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J. Conserv. Sci > Volume 38(4); 2022 > Article
Choi and Cho: Metallurgical Study of Iron Artifacts from Guryong-ri Site in Ungcheon, Boryeong

ABSTRACT

In the 6th and 7th centuries, 5 iron artifacts excavated form the Baekje Stone Tomb in Guryong-ri site, Ungcheon, Boryeong, were studied. The sample were metal microscopic observation, SEM-EDS analysis and Raman micro-spectroscopy analysis were conducted to understand the metallurgical characteristics. The microstructure observation showed the presence of ferrite and pearlite throughout, and differences in carbon content existed depending on the direction. Non-metallic inclusions were in the form of long lines, and most of them were wüstite, fayalite. It is indicated that the artifacts were forge welded using hypoeutectoid steel, with signs of carburizing and decarburizing processes. Some crystals with high P2O5, TiO2, CaO content were identified as sarcopside, ulvöspinel, and perovskite, respectively, through Raman spectroscopy. A comparison of the results with previous studies on the sites of Bujang-ri site in Seosan and Bongseon-ri site in Seocheon, which are adjacent sites in the coastal area, revealed that, while heat treatment technology was available, the artifacts were not heat-treated considering the purpose for use for these artifacts. The chemical composition of the non-metallic inclusions P2O5, TiO2, CaO were plotted in proportions to SiO2 and compared with adjacent sites. Considering that the P2O5/SiO2 ratio was widely distributed, the refining technology was not uniform. In addition, the TiO2/SiO2 ratio was found to be higher than that of other sites, meaning that a titanium-containing ore was used to manufacture the artifacts, unlike in surrounding sites, but it is not detected in all artifacts, so it may have been affected by various factors such as furnace walls in addition to raw materials. Although slag formers were used, considering the CaO/SiO2 ratio and the (Al2O3/SiO2)/(CaO/SiO2) ratio, which appear to be similar to the surrounding sites, but it is possible that CaO containing raw ore was used because it is also affected by the components of raw ore. As a result of the study, it is highly likely that ore different from that of the surrounding sites was used for production, but a more comprehensive comparative study with the surrounding sites is needed in the future.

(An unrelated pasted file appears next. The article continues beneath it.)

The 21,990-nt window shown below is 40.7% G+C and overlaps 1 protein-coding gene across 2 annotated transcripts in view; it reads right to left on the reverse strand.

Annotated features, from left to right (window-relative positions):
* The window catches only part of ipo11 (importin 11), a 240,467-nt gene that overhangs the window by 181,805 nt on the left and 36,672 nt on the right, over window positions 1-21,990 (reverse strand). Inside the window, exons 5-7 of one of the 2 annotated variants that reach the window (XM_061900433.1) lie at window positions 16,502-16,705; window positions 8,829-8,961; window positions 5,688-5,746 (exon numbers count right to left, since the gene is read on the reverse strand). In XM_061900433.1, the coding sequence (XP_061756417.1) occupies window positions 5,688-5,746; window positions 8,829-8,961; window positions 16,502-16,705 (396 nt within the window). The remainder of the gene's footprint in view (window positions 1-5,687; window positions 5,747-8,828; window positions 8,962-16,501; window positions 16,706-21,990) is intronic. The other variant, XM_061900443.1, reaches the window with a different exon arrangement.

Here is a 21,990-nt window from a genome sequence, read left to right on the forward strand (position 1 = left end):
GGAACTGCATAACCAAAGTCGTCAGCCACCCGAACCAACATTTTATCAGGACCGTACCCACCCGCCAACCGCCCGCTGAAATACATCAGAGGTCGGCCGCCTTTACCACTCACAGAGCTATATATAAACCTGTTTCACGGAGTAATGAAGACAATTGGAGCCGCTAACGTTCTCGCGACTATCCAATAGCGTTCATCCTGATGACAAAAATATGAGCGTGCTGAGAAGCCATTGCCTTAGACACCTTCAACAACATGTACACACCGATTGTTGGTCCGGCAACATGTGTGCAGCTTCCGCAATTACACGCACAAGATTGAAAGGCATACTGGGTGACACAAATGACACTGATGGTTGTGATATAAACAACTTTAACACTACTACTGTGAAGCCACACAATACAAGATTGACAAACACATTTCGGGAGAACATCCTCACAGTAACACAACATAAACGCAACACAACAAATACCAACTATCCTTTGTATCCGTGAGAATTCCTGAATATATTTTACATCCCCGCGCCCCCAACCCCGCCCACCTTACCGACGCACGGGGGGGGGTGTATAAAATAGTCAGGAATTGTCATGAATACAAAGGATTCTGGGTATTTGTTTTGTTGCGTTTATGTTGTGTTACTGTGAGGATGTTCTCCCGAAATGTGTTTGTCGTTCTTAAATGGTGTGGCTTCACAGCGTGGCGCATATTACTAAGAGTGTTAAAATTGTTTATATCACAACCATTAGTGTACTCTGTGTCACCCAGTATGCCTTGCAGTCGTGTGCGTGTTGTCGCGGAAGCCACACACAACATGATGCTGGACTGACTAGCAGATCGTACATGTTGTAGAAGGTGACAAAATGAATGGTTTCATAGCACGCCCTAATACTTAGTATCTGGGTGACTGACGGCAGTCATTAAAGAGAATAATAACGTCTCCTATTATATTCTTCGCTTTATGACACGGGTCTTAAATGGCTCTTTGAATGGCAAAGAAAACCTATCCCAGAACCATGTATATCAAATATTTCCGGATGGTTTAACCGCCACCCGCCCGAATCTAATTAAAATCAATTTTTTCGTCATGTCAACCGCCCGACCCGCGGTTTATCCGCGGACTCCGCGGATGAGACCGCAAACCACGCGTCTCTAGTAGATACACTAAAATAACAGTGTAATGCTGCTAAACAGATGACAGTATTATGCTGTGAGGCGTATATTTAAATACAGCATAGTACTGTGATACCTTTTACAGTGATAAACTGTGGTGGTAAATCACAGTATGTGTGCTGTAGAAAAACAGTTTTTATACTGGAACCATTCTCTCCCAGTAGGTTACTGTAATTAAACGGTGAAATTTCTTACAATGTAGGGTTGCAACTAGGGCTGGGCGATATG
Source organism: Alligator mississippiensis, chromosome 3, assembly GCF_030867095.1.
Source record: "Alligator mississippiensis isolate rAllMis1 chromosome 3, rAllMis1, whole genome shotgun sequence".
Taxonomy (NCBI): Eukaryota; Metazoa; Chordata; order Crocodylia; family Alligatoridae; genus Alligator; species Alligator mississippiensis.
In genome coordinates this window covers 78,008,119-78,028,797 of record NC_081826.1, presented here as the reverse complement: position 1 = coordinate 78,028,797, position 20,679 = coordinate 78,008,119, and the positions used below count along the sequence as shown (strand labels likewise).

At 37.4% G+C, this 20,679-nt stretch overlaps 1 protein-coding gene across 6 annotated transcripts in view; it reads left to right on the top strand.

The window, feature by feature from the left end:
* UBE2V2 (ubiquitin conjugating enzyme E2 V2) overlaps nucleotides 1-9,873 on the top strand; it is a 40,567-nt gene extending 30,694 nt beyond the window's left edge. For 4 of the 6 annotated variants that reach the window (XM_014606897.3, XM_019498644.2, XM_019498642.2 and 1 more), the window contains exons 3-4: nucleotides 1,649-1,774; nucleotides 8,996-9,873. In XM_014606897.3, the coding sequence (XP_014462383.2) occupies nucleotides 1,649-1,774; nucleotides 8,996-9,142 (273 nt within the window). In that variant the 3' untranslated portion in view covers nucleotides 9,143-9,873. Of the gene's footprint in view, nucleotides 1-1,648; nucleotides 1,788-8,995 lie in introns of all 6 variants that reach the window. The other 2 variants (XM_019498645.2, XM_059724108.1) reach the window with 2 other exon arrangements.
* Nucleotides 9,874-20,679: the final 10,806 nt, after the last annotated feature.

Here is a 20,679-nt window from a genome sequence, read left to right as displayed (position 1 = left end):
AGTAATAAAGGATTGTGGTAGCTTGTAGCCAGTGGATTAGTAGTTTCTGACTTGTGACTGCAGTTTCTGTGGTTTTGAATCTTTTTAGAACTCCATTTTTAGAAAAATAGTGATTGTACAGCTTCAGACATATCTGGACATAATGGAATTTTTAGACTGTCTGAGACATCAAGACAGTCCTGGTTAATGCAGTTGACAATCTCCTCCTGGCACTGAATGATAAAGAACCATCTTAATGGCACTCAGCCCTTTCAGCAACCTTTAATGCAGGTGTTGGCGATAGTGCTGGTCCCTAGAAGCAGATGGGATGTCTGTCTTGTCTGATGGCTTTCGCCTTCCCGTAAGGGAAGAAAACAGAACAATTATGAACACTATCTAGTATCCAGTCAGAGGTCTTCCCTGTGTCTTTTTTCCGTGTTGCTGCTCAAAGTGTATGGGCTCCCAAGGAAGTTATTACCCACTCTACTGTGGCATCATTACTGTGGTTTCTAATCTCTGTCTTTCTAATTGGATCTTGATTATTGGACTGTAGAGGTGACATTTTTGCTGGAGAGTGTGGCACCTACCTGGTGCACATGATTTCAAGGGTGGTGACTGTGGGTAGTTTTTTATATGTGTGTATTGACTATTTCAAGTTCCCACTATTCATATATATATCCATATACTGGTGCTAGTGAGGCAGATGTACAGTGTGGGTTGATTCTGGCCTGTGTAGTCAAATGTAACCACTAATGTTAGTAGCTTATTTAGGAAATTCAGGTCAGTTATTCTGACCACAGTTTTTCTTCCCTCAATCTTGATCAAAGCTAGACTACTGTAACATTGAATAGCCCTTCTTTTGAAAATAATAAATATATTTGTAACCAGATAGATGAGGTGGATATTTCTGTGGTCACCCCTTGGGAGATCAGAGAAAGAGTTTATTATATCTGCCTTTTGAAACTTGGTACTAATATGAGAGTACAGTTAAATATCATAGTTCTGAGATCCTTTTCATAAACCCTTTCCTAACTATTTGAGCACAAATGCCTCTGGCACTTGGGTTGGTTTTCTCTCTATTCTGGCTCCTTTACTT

1. INTRODUCTION

Changes in the production capacity and technology of metals in ancient times influenced the development of ancient society such as politics, military, and agricultural culture. Therefore, iron-making technology and iron-making ability are one of the important factors influenced and influenced in the beginning and development of ancient society on the Korean Peninsula (Noh, 2000).
The iron culture of the Korean Peninsula was estimated to have been introduced from China around 4 century B.C. and had a great influence on the formation process of the Three Kingdoms in A.D.. The production and manufacturing technology of iron differs according to the era, society and class, spreads and develops through the expansion, movement, and exchange of powers. Therefore, the change in a group’s culture and power relationship can be speculated through the study of the material production process and technology of the excavated iron artifacts (Lee, 2002).
The physical properties of iron are determined by crystal structure and microstructure, and microstructure can be controlled by applying artificial treatment. Through this, it is possible to analyze the microstructure of the artifact and infer the treatment method applied at the time of processing (Scott, 1991).
Iron artifacts excavated from the Korean Peninsula are diverse, including a long sword, an iron axe, an iron nail, an iron chisel, and an iron head. The iron axe is similar to a contemporary axe and is named thus. Axes excavated from the tomb are categorized according to their forms and functions. A forged iron axe is generally understood to be used as a hoe as well. Regarding an iron chisel, it is presumed that there are morphological differences based on its function and the era it was used in, but it was mainly used to make grooves in wood (National Research Institute of Cultural Heritage, 2015).
The Guryong-ri site in Ungcheon, Boryeong is located at San 172 Guryong-ri, Ungcheon-eup of Boryeong-si, Chungcheongnam-do, and it was found during a cultural artifact excavation conducted between April 2016 and January 2017. Excavations were conducted at a total of 9 sites (Figure 1). Through the investigation, the sites of the Bronze Age, the Baekje Period, the Goryeo Dynasty, the Joseon Dynasty, and the unknown period were identified, and 975 artifacts, including earthenware, stoneware, and metals, were excavated (Baekje Cultural Properties Research Institute, 2019).